Whilst the introduction of a universal varicella vaccine programme has been the discussion of many previous JCVI meetings, they had always decided against introducing the programme due to concerns it could lead to an increase in cases of shingles. Particularly in middle aged adults who are not old enough to be vaccinated as part of the current shingles programme.
Shingles is caused by a reactivation of the varicella zoster virus in those who have previously had chickenpox as the virus lays dormant in the body following infection. It is thought that exposure to the varicella virus in adulthood helps boost shingles immunity and prevent cases of shingles which is why the JCVI had previously advised against implementing a universal varicella vaccine programme.
However, in their most recent recommendations, the JCVI reviewed updated evidence that demonstrated that any immunity from exposure to circulating chickenpox is much shorter than previously thought (around 1-5 years as opposed to 20 years). Data from the US, where a universal varicella vaccination programme has been in place since 1995, similarly supports the notion that vaccinating children does not result in an increase in adult shingles incidence.
Will there be a varicella vaccine catch up programme?
The JCVI have recommended that a catch up programme should also be implemented to prevent a gap in immunity. There is a concern that because vaccination will significantly reduces varicella circulation, susceptible people may continue to be vulnerable to catching varicella as they enter adulthood, especially since there will be more children who are at risk of infection as a result of the COVID-19 pandemic
More research is needed to decide how the catch-up campaign will be implemented, although the JCVI’s early ideas propose a single varicella vaccination to be cost-effective for children under the age of 5. However, further research is needed to evaluate whether it will be cost effective for children aged 6-11 years old.
When may these changes be implemented?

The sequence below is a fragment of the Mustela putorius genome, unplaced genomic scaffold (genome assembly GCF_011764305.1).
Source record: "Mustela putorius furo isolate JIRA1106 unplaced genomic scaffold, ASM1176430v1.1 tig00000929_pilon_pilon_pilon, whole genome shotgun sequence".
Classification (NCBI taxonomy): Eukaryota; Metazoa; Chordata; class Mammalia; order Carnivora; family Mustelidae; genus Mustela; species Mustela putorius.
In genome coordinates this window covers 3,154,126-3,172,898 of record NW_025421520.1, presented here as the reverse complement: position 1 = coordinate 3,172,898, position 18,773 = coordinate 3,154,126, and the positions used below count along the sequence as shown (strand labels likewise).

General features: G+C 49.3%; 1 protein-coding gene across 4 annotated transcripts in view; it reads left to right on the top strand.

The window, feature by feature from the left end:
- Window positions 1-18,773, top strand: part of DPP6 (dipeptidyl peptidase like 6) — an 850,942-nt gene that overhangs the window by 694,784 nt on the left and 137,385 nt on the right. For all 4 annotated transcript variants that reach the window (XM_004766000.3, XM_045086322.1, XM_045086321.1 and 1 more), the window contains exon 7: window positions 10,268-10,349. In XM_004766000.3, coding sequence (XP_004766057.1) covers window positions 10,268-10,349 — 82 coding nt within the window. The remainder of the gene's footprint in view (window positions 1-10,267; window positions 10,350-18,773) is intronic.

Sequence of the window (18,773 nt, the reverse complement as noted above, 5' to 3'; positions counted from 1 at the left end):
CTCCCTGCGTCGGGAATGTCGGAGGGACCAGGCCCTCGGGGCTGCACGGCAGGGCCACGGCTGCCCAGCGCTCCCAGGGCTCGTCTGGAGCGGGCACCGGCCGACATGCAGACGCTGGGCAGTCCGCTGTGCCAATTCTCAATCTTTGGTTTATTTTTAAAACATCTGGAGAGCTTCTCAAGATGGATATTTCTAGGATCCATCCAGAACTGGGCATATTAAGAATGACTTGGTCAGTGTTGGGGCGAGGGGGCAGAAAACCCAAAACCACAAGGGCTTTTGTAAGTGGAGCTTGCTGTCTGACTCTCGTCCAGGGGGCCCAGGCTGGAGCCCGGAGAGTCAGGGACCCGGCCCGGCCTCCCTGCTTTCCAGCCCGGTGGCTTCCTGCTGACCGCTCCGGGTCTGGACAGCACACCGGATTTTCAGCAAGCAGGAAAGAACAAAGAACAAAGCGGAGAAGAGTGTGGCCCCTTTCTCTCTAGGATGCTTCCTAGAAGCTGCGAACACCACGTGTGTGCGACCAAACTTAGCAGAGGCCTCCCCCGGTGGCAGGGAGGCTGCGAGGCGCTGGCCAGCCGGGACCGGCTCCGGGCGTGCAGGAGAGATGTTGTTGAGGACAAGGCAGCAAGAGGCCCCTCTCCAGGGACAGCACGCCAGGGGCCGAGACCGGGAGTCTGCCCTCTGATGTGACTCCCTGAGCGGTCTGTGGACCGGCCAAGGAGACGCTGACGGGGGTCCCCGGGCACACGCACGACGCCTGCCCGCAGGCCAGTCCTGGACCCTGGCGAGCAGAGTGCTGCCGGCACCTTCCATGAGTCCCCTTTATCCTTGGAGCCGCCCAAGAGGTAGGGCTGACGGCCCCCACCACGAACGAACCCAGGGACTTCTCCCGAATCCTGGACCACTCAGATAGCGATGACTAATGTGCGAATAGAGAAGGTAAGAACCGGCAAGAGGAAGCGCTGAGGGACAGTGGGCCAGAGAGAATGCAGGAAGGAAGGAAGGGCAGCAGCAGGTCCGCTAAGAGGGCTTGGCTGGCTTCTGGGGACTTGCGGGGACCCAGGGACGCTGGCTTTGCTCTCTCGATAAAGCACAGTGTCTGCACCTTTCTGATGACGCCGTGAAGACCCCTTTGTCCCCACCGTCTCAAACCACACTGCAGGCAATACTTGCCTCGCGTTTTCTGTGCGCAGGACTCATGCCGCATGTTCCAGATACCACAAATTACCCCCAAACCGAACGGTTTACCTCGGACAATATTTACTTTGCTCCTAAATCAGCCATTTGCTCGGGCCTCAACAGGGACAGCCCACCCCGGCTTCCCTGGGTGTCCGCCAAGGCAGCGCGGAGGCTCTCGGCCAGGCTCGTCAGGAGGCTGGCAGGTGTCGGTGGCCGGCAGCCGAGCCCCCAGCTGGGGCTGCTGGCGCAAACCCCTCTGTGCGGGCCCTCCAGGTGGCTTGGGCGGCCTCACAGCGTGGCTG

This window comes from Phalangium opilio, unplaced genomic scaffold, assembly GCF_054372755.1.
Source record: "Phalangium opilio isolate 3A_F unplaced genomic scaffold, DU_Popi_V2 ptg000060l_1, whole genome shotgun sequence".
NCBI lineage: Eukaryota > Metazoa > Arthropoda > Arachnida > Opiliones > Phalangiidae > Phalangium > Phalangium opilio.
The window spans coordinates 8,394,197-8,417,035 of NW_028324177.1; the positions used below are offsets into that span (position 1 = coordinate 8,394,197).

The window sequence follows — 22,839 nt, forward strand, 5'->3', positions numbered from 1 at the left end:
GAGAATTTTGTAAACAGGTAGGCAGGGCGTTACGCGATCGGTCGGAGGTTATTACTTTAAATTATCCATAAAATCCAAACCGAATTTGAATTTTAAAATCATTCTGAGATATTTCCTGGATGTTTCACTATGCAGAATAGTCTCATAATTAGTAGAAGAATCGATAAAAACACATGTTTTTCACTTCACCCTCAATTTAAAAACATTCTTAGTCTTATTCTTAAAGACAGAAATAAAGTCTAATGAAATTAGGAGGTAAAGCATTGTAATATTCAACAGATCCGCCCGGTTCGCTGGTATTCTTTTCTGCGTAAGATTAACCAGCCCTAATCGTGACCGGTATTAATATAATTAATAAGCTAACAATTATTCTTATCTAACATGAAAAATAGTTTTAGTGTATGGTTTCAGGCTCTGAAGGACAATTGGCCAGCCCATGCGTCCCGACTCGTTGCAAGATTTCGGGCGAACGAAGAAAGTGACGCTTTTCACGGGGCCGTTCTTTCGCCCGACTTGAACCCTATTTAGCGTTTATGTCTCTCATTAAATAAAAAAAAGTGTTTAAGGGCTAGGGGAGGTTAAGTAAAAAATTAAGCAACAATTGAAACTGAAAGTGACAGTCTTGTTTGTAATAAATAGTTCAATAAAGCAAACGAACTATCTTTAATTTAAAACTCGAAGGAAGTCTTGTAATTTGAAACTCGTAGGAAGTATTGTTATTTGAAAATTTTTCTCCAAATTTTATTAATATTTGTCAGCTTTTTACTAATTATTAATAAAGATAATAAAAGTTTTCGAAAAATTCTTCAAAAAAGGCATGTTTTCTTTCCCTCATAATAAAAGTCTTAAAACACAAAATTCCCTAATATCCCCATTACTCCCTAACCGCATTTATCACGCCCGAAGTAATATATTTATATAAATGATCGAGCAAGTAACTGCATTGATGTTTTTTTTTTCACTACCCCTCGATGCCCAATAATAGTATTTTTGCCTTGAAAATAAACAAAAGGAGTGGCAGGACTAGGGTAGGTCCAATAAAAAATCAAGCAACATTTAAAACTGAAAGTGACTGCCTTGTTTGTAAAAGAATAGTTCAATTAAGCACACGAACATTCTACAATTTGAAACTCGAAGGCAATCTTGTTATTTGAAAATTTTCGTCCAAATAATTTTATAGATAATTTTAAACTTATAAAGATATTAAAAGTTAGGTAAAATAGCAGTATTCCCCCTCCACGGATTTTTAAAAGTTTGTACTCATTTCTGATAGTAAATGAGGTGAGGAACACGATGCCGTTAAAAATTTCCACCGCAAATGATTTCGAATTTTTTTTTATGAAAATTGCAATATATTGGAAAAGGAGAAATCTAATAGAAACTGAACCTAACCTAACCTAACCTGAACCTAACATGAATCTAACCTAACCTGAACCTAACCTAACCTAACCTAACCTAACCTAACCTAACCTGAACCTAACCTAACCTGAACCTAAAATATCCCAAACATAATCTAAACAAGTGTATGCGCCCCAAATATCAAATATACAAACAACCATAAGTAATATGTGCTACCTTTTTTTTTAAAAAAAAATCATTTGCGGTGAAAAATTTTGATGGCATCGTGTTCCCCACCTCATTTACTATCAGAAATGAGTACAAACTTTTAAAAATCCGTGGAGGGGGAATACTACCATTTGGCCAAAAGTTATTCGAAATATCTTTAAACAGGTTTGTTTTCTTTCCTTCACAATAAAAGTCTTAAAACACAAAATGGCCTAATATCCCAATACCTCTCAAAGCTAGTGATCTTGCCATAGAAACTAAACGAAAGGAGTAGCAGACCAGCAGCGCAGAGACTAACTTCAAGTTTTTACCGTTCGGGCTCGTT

It is unclear when or how a universal varicella vaccination programme will be implemented at this stage as further analysis and review will need to be made following the JCVI’s recommendations. However, it is possible that it may coincide with the introduction of the proposed MMR schedule change to two doses at 12 months and 18 months, as previously recommended by the JCVI in 2022. It is hoped that bringing forward the second dose of the MMR vaccine from the current pre school age of 3 years and 4 months will help to boost protection against measles while also improving uptake rates amongst the concern about rising cases.
While the varicella vaccine is available both alone and in combination with MMR, the JCVI believes that both doses should be the combined MMRV vaccine. The recommendation of the MMRV vaccine means that fewer injections will be required each time a child attends for vaccination, which should help to maintain a high vaccine uptake.
The introduction of the varicella vaccine in the UK’s routine childhood immunisation schedule would mark a significant step forwards in varicella prevention. The JCVI’s support of a two-dose schedule, coupled with evidence from countries already implementing this, highlights the potential for a substantial reduction in varicella cases and in preventing severe complications of the disease. We look forward to hearing and reading more about the recommendations of how a varicella programme may look in the future.